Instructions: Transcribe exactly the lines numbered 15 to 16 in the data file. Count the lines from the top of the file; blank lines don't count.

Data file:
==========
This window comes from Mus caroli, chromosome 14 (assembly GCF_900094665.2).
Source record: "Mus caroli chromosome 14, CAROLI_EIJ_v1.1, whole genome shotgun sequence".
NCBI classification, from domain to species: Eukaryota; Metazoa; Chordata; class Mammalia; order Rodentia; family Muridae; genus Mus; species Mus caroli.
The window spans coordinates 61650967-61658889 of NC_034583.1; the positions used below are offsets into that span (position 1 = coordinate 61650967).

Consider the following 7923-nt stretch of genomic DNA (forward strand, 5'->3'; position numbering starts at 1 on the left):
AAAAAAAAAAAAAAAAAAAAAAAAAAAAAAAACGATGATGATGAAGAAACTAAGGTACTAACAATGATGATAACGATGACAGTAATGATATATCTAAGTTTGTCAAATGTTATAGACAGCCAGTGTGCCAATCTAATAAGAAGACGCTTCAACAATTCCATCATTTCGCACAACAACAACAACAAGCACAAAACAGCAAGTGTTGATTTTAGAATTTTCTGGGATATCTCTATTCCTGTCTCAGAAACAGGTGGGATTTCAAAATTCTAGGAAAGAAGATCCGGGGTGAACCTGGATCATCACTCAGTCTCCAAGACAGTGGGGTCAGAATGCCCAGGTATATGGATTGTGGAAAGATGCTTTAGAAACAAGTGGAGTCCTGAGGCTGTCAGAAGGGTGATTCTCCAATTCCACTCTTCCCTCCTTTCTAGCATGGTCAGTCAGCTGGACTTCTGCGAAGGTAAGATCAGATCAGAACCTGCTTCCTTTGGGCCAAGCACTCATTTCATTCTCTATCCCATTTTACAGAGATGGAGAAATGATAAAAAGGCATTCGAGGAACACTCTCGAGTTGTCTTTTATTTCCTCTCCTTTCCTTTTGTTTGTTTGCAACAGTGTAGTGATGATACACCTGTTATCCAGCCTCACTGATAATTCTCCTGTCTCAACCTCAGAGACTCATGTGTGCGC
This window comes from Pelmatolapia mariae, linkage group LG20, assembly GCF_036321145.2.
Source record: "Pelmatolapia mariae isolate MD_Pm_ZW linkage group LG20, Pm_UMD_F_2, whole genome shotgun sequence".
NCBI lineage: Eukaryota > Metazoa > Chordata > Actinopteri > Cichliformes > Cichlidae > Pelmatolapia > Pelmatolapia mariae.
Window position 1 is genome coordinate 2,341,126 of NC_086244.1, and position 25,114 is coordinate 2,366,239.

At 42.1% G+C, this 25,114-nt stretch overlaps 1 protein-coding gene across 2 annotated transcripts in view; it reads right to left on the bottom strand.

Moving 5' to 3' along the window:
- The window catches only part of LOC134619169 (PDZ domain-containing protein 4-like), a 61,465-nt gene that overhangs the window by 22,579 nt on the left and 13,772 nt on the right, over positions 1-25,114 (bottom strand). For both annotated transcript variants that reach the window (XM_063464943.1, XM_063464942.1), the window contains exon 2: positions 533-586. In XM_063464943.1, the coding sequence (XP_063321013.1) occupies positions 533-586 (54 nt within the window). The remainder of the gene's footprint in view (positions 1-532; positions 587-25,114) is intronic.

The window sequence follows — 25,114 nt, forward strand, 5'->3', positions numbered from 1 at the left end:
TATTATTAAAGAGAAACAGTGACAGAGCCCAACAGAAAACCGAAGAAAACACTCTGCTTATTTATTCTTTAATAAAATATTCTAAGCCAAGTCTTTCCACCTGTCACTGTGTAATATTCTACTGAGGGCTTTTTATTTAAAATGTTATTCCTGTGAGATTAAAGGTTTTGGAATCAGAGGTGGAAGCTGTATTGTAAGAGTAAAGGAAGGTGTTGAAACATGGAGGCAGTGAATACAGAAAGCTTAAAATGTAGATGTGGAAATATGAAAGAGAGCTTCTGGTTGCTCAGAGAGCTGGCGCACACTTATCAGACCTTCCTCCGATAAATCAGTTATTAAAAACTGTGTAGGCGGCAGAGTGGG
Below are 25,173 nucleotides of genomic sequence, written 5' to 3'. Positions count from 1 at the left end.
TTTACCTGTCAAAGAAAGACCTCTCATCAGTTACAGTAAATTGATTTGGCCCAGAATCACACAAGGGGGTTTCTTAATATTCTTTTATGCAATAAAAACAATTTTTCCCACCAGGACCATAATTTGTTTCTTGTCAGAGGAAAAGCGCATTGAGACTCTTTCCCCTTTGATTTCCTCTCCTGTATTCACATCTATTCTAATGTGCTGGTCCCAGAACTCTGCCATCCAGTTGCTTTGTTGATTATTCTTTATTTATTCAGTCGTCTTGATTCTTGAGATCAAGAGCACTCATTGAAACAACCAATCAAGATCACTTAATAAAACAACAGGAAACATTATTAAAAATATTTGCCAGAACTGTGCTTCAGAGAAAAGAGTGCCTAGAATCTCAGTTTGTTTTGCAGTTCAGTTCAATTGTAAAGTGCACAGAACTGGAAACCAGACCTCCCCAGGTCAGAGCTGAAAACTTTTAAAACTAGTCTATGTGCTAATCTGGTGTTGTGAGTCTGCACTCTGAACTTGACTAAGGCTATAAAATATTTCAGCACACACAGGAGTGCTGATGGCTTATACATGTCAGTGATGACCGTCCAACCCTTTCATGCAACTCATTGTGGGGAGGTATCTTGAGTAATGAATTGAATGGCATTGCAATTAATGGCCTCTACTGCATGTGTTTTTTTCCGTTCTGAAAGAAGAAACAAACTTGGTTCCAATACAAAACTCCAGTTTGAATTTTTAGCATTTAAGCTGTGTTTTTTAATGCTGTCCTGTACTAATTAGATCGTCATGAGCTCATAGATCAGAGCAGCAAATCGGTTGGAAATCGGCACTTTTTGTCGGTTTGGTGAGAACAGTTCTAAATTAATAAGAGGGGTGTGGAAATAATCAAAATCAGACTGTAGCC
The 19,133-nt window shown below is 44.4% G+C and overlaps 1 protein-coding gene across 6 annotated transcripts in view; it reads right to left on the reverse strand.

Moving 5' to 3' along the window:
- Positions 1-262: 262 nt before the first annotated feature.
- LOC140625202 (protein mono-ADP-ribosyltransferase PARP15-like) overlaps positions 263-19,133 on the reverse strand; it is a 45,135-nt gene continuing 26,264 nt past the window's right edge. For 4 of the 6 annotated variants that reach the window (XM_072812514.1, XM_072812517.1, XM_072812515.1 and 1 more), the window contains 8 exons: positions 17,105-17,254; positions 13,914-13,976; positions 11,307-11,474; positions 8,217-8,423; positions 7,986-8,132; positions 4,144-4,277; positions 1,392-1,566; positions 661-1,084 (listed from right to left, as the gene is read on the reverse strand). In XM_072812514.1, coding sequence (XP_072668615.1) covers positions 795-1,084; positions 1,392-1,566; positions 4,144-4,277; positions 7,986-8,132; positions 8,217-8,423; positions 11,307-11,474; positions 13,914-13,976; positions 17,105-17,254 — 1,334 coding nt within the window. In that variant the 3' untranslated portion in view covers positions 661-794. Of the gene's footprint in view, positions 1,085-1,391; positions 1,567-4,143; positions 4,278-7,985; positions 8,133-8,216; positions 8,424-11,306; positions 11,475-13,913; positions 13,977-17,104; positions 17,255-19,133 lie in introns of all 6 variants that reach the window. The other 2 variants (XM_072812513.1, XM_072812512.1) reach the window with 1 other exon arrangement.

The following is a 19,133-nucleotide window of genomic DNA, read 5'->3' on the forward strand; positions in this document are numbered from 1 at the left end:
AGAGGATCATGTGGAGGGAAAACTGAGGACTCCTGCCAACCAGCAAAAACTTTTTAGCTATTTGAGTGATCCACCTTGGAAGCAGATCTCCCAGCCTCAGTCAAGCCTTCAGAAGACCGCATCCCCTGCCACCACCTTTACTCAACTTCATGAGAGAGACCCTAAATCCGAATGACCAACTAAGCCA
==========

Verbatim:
TATTATTAAAGAGAAACAGTGACAGAGCCCAACAGAAAACCGAAGAAAACACTCTGCTTATTTATTCTTTAATAAAATATTCTAAGCCAAGTCTTTCCACCTGTCACTGTGTAATATTCTACTGAGGGCTTTTTATTTAAAATGTTATTCCTGTGAGATTAAAGGTTTTGGAATCAGAGGTGGAAGCTGTATTGTAAGAGTAAAGGAAGGTGTTGAAACATGGAGGCAGTGAATACAGAAAGCTTAAAATGTAGATGTGGAAATATGAAAGAGAGCTTCTGGTTGCTCAGAGAGCTGGCGCACACTTATCAGACCTTCCTCCGATAAATCAGTTATTAAAAACTGTGTAGGCGGCAGAGTGGG
Below are 25,173 nucleotides of genomic sequence, written 5' to 3'. Positions count from 1 at the left end.